New Mexico Gov. Michelle Lujan Grisham on Friday signed a bill into law that repeals not only the state’s 1969 abortion ban but also conscience protections for hospitals and healthcare workers.
The bill, S.B. 10, had passed the state House, 40-30, and the Senate, 25-17, before being signed into law by the Democratic governor, who supports abortion rights.
Although the 1969 law is not being enforced, Grisham and others wanted it repealed in case the U.S. Supreme Court overturns its landmark 1973 Roe v. Wade decision legalizing abortion nationwide.
“A woman has the right to make decisions about her own body,” Grisham said. “Anyone who seeks to violate bodily integrity, or to criminalize womanhood, is in the business of dehumanization. New Mexico is not in that business – not anymore.”
The 1969 law outlawed abortion but included exceptions for rape, incest and to save the mother’s life or to stop a “grave impairment” to the woman. It also permitted an abortion if the unborn baby would have had a “grave physical or mental defect.”
The bill’s opponents criticized not only the removal of protections for the unborn but also the removal of protections for hospitals and healthcare workers who oppose abortion.
Grisham’s signature repealed an entire paragraph from law – Section 30-5-2 – that said hospitals are not required to “admit any patient for the purposes of performing an abortion.” The protections also said a healthcare worker who “objects to the justified medical termination on moral or religious grounds shall not be required to participate in medical procedures which will result in the termination of pregnancy.”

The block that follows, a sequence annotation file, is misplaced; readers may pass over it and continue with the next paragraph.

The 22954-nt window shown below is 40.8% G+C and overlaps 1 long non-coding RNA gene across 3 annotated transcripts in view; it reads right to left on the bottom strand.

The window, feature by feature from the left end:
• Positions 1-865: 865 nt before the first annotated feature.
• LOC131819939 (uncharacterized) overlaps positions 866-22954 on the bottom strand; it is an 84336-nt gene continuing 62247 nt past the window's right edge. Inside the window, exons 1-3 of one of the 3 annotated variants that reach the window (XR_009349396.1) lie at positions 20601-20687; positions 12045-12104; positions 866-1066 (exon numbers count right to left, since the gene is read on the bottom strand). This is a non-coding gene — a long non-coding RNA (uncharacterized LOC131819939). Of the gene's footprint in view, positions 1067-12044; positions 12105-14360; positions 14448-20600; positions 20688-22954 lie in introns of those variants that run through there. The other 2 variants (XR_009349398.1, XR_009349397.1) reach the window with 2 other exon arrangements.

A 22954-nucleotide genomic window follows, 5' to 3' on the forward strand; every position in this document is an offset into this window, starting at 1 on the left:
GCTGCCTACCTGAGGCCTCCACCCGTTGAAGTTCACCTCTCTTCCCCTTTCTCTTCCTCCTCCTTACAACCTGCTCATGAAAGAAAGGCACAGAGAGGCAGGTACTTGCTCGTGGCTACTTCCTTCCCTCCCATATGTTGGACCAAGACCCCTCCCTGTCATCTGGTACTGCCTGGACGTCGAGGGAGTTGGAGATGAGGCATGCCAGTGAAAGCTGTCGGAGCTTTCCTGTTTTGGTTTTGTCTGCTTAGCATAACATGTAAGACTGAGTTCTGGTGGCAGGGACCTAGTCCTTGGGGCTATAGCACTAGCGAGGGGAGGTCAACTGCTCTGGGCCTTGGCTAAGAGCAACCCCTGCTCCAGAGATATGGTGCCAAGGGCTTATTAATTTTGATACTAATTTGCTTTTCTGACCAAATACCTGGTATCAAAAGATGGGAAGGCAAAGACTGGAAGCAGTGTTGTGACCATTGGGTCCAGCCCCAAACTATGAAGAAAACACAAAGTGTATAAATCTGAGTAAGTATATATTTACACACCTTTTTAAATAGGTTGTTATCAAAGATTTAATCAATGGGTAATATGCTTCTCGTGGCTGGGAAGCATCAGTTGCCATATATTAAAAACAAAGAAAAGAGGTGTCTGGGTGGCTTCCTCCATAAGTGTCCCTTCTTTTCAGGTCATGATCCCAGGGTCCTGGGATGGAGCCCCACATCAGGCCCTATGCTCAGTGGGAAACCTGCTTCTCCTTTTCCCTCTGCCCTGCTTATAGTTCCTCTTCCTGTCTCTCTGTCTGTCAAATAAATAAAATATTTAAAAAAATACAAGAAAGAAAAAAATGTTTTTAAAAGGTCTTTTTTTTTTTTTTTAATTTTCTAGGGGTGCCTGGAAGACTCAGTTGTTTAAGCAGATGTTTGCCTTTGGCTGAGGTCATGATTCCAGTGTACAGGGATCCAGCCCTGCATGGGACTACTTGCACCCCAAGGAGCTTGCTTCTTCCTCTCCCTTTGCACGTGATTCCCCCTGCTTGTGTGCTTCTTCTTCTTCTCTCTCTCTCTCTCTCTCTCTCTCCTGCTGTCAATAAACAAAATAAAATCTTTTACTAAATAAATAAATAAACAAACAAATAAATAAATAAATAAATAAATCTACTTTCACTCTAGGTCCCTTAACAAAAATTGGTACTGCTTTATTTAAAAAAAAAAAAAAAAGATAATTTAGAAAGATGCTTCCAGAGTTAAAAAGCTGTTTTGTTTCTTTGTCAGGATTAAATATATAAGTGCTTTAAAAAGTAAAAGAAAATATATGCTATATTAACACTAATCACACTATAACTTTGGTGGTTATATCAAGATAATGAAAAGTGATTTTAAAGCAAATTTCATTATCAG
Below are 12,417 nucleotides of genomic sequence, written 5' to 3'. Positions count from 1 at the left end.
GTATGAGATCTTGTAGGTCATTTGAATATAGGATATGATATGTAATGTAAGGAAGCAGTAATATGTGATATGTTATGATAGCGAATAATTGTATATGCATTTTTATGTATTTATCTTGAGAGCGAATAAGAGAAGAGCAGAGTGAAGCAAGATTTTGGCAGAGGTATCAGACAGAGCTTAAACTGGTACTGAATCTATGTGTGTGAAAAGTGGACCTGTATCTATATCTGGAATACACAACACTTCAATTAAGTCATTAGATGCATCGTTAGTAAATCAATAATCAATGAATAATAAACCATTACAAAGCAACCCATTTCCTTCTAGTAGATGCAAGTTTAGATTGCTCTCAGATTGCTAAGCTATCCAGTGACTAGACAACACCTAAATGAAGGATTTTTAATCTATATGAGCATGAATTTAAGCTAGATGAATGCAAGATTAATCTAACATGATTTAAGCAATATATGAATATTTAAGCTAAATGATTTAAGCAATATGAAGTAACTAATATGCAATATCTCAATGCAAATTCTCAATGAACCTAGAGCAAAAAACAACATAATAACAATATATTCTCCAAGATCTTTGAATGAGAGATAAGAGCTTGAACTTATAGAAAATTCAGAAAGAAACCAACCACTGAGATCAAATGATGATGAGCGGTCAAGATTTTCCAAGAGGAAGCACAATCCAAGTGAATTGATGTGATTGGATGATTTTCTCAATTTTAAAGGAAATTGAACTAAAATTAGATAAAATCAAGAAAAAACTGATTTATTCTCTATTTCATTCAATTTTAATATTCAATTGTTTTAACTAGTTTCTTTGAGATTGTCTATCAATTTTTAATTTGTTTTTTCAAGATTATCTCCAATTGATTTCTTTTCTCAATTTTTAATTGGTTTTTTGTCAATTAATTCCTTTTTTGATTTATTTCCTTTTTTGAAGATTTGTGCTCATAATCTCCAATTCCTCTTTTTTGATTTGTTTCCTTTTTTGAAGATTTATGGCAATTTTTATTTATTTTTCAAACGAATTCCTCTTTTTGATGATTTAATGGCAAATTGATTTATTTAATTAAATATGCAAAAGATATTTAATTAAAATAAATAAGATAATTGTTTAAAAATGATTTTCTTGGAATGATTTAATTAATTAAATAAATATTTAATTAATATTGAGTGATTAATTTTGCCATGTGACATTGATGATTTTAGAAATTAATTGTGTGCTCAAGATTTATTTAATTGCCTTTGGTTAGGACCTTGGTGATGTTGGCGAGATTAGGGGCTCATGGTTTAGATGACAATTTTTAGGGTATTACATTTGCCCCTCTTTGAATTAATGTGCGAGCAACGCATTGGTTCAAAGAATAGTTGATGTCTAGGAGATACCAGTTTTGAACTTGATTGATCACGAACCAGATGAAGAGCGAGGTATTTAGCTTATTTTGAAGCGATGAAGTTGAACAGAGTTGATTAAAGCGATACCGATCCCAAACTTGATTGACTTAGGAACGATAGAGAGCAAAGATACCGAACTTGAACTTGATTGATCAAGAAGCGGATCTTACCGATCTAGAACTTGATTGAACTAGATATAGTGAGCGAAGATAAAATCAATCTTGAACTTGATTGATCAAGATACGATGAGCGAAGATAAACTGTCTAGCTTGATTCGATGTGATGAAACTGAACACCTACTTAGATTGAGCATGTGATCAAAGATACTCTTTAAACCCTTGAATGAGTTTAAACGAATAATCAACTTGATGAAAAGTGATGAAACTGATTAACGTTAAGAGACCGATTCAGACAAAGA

Elisa Martinez, executive director of the New Mexico Alliance for Life, criticized the bill after it passed the House.
“It's a sad day for New Mexico as a handful of radical legislators had to deceive the public about the true nature of the nation's most expansive abortion bill in order to get it hastily passed," Martinez said.
Opponents predicted that healthcare workers would leave the state.
“It leaves no choice to our doctors,” said Republican state Sen. Crystal Diamond.
Steve Pearce, chair of the Republican Party of New Mexico, also criticized the new law.
“The new law is an immoral, dangerous one – a law that allows late-term abortion and offers no protections for girls, women or health professionals,’ Pearce said. “It permits the murder of the unborn, endangers the health and lives of women and eliminates any conscience provision to allow a doctor to opt out if he or she opposes the procedure on moral, ethical or religious grounds.”
Photo courtesy: ©Getty Images/Toya Sarno Jordan/Stringer
Michael Foust has covered the intersection of faith and news for 20 years. His stories have appeared in Baptist Press, Christianity Today, The Christian Post, the Leaf-Chronicle, the Toronto Star and the Knoxville News-Sentinel.